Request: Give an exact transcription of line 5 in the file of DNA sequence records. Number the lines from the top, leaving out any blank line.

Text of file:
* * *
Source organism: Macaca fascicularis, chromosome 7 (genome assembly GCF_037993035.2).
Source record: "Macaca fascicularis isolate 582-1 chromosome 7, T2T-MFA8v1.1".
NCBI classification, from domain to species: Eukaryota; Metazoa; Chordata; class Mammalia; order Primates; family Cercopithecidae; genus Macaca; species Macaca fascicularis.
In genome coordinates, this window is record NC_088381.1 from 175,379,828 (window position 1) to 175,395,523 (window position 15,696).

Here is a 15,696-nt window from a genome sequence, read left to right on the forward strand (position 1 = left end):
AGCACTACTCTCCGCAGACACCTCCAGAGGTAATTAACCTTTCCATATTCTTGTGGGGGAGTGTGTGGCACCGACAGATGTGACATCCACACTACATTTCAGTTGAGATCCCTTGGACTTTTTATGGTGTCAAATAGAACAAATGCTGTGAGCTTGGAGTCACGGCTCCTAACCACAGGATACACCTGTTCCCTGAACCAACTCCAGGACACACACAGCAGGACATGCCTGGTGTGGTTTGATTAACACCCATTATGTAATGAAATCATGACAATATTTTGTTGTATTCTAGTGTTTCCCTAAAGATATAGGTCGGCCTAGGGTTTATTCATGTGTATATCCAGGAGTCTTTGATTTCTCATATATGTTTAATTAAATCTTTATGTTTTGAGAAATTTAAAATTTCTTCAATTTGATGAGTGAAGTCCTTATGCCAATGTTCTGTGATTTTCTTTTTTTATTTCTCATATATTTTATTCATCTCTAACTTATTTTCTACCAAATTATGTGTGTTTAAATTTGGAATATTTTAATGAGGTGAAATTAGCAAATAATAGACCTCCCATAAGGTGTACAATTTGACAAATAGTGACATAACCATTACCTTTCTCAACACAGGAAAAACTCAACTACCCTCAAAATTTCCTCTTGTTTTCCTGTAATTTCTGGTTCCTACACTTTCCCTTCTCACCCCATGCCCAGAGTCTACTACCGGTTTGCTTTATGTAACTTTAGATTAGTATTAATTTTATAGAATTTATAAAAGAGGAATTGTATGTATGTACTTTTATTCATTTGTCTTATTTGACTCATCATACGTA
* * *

Here is a 15,696-nt window from a genome sequence, read left to right on the forward strand (position 1 = left end):